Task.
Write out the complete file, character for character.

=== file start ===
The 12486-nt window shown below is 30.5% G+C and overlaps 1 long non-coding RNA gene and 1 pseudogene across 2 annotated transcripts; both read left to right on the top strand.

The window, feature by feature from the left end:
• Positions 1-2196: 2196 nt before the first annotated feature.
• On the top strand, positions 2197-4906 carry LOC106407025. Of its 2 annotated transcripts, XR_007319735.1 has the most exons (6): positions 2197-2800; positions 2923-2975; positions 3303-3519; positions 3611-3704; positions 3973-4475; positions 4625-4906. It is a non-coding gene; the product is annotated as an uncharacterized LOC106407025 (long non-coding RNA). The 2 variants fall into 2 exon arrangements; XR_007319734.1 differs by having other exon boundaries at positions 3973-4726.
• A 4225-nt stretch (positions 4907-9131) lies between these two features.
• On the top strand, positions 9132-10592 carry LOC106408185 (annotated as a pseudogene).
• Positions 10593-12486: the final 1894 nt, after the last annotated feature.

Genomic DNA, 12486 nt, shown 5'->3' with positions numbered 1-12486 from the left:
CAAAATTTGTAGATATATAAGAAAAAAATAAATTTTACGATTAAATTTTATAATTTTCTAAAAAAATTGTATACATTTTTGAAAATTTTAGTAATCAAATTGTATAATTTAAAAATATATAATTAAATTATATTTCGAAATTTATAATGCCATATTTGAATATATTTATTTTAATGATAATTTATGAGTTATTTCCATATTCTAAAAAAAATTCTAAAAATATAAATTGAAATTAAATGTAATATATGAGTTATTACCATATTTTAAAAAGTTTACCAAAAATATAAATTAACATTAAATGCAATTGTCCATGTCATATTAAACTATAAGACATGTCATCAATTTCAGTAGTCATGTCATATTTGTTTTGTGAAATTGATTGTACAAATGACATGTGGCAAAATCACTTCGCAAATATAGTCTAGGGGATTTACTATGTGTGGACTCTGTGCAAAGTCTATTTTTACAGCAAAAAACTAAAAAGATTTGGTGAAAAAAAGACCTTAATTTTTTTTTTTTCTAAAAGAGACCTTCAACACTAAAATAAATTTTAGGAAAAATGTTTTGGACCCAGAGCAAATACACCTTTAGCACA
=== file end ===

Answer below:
The 12486-nt window shown below is 30.5% G+C and overlaps 1 long non-coding RNA gene and 1 pseudogene across 2 annotated transcripts; both read left to right on the top strand.

The window, feature by feature from the left end:
• Positions 1-2196: 2196 nt before the first annotated feature.
• On the top strand, positions 2197-4906 carry LOC106407025. Of its 2 annotated transcripts, XR_007319735.1 has the most exons (6): positions 2197-2800; positions 2923-2975; positions 3303-3519; positions 3611-3704; positions 3973-4475; positions 4625-4906. It is a non-coding gene; the product is annotated as an uncharacterized LOC106407025 (long non-coding RNA). The 2 variants fall into 2 exon arrangements; XR_007319734.1 differs by having other exon boundaries at positions 3973-4726.
• A 4225-nt stretch (positions 4907-9131) lies between these two features.
• On the top strand, positions 9132-10592 carry LOC106408185 (annotated as a pseudogene).
• Positions 10593-12486: the final 1894 nt, after the last annotated feature.

Genomic DNA, 12486 nt, shown 5'->3' with positions numbered 1-12486 from the left:
CAAAATTTGTAGATATATAAGAAAAAAATAAATTTTACGATTAAATTTTATAATTTTCTAAAAAAATTGTATACATTTTTGAAAATTTTAGTAATCAAATTGTATAATTTAAAAATATATAATTAAATTATATTTCGAAATTTATAATGCCATATTTGAATATATTTATTTTAATGATAATTTATGAGTTATTTCCATATTCTAAAAAAAATTCTAAAAATATAAATTGAAATTAAATGTAATATATGAGTTATTACCATATTTTAAAAAGTTTACCAAAAATATAAATTAACATTAAATGCAATTGTCCATGTCATATTAAACTATAAGACATGTCATCAATTTCAGTAGTCATGTCATATTTGTTTTGTGAAATTGATTGTACAAATGACATGTGGCAAAATCACTTCGCAAATATAGTCTAGGGGATTTACTATGTGTGGACTCTGTGCAAAGTCTATTTTTACAGCAAAAAACTAAAAAGATTTGGTGAAAAAAAGACCTTAATTTTTTTTTTTTCTAAAAGAGACCTTCAACACTAAAATAAATTTTAGGAAAAATGTTTTGGACCCAGAGCAAATACACCTTTAGCACA